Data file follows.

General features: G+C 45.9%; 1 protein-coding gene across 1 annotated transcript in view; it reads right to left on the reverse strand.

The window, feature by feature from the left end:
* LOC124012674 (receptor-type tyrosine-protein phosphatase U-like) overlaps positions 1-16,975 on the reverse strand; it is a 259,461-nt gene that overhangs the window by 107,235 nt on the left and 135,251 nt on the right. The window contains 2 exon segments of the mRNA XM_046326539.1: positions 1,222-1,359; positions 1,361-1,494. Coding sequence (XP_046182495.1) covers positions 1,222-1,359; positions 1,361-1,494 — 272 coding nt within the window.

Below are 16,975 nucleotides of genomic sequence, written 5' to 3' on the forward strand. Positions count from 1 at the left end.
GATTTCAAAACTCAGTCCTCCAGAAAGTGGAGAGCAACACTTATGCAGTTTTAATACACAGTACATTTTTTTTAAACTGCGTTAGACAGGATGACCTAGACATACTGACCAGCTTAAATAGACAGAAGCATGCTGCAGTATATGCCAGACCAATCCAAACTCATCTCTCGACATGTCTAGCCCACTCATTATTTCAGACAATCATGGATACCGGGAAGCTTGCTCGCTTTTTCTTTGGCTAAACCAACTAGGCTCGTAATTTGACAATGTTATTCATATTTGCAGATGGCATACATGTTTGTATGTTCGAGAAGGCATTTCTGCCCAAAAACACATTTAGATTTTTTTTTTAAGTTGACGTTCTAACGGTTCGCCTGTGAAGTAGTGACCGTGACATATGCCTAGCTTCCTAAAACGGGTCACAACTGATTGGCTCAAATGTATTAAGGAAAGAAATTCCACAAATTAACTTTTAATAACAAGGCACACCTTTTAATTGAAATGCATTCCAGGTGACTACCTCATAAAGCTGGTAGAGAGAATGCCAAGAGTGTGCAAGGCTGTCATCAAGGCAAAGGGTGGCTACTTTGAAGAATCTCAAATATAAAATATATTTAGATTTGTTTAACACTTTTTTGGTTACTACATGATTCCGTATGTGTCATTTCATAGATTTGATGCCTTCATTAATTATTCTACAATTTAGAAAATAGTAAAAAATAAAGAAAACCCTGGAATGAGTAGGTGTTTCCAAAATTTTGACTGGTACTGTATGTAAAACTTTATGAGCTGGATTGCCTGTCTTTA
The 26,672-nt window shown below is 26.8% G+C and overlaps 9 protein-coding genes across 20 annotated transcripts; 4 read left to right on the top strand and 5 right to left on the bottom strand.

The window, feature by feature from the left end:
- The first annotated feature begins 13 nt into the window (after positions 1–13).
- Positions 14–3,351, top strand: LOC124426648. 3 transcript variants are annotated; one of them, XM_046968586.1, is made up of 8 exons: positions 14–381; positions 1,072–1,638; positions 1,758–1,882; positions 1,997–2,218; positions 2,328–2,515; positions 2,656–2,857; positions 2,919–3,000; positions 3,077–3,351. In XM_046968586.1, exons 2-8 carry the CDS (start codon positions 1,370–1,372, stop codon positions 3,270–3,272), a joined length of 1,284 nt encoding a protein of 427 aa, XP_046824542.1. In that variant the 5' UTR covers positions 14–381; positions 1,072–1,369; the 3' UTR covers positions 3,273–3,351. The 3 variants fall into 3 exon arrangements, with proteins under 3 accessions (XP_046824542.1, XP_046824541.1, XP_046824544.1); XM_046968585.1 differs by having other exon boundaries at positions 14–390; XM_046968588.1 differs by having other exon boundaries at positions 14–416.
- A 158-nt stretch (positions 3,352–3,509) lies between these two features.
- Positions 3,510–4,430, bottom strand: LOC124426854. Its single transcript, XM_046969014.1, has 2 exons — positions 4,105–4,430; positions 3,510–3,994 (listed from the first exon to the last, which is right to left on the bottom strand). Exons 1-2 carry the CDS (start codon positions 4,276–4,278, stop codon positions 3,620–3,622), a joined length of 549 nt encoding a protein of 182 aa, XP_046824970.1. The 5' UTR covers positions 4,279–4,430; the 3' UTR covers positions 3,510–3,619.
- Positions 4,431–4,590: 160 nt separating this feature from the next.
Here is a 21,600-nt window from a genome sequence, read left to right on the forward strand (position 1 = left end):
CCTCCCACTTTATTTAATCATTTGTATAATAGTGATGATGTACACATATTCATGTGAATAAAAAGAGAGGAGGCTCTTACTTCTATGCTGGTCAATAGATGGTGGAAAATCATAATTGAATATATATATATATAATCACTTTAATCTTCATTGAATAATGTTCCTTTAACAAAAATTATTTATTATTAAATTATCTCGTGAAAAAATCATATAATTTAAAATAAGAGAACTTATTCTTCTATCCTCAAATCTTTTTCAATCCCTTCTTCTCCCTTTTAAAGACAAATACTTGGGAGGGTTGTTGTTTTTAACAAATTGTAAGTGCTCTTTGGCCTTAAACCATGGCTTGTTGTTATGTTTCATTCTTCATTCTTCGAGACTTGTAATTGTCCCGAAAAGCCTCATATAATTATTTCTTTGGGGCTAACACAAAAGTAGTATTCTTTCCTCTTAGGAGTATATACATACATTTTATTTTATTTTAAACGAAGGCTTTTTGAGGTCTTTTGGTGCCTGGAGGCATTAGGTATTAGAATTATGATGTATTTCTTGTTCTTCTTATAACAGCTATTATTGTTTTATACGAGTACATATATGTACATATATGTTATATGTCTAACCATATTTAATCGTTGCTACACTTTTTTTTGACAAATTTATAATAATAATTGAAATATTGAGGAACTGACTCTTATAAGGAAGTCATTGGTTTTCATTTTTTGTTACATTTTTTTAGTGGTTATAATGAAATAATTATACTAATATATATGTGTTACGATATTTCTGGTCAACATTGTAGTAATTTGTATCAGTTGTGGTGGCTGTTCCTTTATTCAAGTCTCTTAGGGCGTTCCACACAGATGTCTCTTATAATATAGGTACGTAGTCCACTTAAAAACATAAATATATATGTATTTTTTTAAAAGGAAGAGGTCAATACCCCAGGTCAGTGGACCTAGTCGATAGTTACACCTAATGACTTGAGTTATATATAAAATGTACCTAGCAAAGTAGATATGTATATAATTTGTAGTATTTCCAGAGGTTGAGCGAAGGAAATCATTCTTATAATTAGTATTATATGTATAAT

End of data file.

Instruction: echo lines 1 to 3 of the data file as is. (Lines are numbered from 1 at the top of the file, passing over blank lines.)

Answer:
General features: G+C 45.9%; 1 protein-coding gene across 1 annotated transcript in view; it reads right to left on the reverse strand.

The window, feature by feature from the left end:
* LOC124012674 (receptor-type tyrosine-protein phosphatase U-like) overlaps positions 1-16,975 on the reverse strand; it is a 259,461-nt gene that overhangs the window by 107,235 nt on the left and 135,251 nt on the right. The window contains 2 exon segments of the mRNA XM_046326539.1: positions 1,222-1,359; positions 1,361-1,494. Coding sequence (XP_046182495.1) covers positions 1,222-1,359; positions 1,361-1,494 — 272 coding nt within the window.